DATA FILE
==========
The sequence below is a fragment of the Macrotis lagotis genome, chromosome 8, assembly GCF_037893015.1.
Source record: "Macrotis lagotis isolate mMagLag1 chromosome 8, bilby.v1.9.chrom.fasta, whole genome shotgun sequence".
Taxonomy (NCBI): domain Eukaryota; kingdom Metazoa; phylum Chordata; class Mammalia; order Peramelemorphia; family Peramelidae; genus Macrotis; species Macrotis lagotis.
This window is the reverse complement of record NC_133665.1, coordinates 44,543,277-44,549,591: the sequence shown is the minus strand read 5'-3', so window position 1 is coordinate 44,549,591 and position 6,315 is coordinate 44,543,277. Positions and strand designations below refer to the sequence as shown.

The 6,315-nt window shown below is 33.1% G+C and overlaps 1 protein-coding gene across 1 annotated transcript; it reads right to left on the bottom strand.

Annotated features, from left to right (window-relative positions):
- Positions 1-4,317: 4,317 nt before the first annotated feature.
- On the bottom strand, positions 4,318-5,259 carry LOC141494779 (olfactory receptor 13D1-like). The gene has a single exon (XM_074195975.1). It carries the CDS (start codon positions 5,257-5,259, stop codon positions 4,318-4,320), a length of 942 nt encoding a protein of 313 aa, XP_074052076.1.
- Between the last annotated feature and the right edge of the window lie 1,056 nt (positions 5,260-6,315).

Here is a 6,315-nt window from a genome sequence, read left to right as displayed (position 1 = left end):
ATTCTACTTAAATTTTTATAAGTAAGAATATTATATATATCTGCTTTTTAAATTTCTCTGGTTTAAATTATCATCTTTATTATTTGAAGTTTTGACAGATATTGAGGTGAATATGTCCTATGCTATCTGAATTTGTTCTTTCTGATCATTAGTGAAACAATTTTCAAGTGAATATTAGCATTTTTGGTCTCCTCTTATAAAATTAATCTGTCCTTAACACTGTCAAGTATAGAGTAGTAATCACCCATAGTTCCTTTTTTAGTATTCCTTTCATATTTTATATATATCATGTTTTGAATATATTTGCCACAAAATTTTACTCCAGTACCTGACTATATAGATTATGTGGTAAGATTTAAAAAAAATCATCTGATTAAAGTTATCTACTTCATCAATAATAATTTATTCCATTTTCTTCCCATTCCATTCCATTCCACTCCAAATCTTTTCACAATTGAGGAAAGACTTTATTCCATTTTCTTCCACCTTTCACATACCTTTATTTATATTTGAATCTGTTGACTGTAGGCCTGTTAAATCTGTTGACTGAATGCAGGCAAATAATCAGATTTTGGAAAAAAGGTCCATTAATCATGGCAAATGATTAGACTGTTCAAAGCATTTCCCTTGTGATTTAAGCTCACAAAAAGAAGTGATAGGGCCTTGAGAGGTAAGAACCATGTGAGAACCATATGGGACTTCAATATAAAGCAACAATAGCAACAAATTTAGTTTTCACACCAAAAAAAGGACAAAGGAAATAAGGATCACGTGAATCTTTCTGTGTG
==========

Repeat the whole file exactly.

The sequence below is a fragment of the Macrotis lagotis genome, chromosome 8, assembly GCF_037893015.1.
Source record: "Macrotis lagotis isolate mMagLag1 chromosome 8, bilby.v1.9.chrom.fasta, whole genome shotgun sequence".
Taxonomy (NCBI): domain Eukaryota; kingdom Metazoa; phylum Chordata; class Mammalia; order Peramelemorphia; family Peramelidae; genus Macrotis; species Macrotis lagotis.
This window is the reverse complement of record NC_133665.1, coordinates 44,543,277-44,549,591: the sequence shown is the minus strand read 5'-3', so window position 1 is coordinate 44,549,591 and position 6,315 is coordinate 44,543,277. Positions and strand designations below refer to the sequence as shown.

The 6,315-nt window shown below is 33.1% G+C and overlaps 1 protein-coding gene across 1 annotated transcript; it reads right to left on the bottom strand.

Annotated features, from left to right (window-relative positions):
- Positions 1-4,317: 4,317 nt before the first annotated feature.
- On the bottom strand, positions 4,318-5,259 carry LOC141494779 (olfactory receptor 13D1-like). The gene has a single exon (XM_074195975.1). It carries the CDS (start codon positions 5,257-5,259, stop codon positions 4,318-4,320), a length of 942 nt encoding a protein of 313 aa, XP_074052076.1.
- Between the last annotated feature and the right edge of the window lie 1,056 nt (positions 5,260-6,315).

Here is a 6,315-nt window from a genome sequence, read left to right as displayed (position 1 = left end):
ATTCTACTTAAATTTTTATAAGTAAGAATATTATATATATCTGCTTTTTAAATTTCTCTGGTTTAAATTATCATCTTTATTATTTGAAGTTTTGACAGATATTGAGGTGAATATGTCCTATGCTATCTGAATTTGTTCTTTCTGATCATTAGTGAAACAATTTTCAAGTGAATATTAGCATTTTTGGTCTCCTCTTATAAAATTAATCTGTCCTTAACACTGTCAAGTATAGAGTAGTAATCACCCATAGTTCCTTTTTTAGTATTCCTTTCATATTTTATATATATCATGTTTTGAATATATTTGCCACAAAATTTTACTCCAGTACCTGACTATATAGATTATGTGGTAAGATTTAAAAAAAATCATCTGATTAAAGTTATCTACTTCATCAATAATAATTTATTCCATTTTCTTCCCATTCCATTCCATTCCACTCCAAATCTTTTCACAATTGAGGAAAGACTTTATTCCATTTTCTTCCACCTTTCACATACCTTTATTTATATTTGAATCTGTTGACTGTAGGCCTGTTAAATCTGTTGACTGAATGCAGGCAAATAATCAGATTTTGGAAAAAAGGTCCATTAATCATGGCAAATGATTAGACTGTTCAAAGCATTTCCCTTGTGATTTAAGCTCACAAAAAGAAGTGATAGGGCCTTGAGAGGTAAGAACCATGTGAGAACCATATGGGACTTCAATATAAAGCAACAATAGCAACAAATTTAGTTTTCACACCAAAAAAAGGACAAAGGAAATAAGGATCACGTGAATCTTTCTGTGTG